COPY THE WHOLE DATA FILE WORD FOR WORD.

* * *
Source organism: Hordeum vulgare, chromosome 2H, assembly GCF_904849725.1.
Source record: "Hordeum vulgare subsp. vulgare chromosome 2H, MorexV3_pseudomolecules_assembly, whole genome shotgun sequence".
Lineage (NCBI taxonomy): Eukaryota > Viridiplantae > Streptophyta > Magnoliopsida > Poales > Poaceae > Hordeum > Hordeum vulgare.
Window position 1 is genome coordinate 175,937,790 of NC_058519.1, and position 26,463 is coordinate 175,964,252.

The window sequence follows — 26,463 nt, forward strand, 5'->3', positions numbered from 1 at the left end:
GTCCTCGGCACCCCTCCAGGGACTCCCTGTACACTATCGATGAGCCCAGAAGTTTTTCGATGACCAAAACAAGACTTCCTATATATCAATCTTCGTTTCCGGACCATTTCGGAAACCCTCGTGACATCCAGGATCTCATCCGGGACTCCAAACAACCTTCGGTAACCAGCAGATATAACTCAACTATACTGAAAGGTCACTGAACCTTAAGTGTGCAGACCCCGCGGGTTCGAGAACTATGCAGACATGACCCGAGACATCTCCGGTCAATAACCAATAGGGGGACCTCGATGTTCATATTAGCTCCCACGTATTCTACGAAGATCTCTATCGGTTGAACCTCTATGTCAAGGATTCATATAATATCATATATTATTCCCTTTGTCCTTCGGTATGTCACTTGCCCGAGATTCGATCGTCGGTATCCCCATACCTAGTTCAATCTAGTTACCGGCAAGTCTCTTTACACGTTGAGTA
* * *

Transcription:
Source organism: Hordeum vulgare, chromosome 2H, assembly GCF_904849725.1.
Source record: "Hordeum vulgare subsp. vulgare chromosome 2H, MorexV3_pseudomolecules_assembly, whole genome shotgun sequence".
Lineage (NCBI taxonomy): Eukaryota > Viridiplantae > Streptophyta > Magnoliopsida > Poales > Poaceae > Hordeum > Hordeum vulgare.
Window position 1 is genome coordinate 175,937,790 of NC_058519.1, and position 26,463 is coordinate 175,964,252.

The window sequence follows — 26,463 nt, forward strand, 5'->3', positions numbered from 1 at the left end:
GTCCTCGGCACCCCTCCAGGGACTCCCTGTACACTATCGATGAGCCCAGAAGTTTTTCGATGACCAAAACAAGACTTCCTATATATCAATCTTCGTTTCCGGACCATTTCGGAAACCCTCGTGACATCCAGGATCTCATCCGGGACTCCAAACAACCTTCGGTAACCAGCAGATATAACTCAACTATACTGAAAGGTCACTGAACCTTAAGTGTGCAGACCCCGCGGGTTCGAGAACTATGCAGACATGACCCGAGACATCTCCGGTCAATAACCAATAGGGGGACCTCGATGTTCATATTAGCTCCCACGTATTCTACGAAGATCTCTATCGGTTGAACCTCTATGTCAAGGATTCATATAATATCATATATTATTCCCTTTGTCCTTCGGTATGTCACTTGCCCGAGATTCGATCGTCGGTATCCCCATACCTAGTTCAATCTAGTTACCGGCAAGTCTCTTTACACGTTGAGTA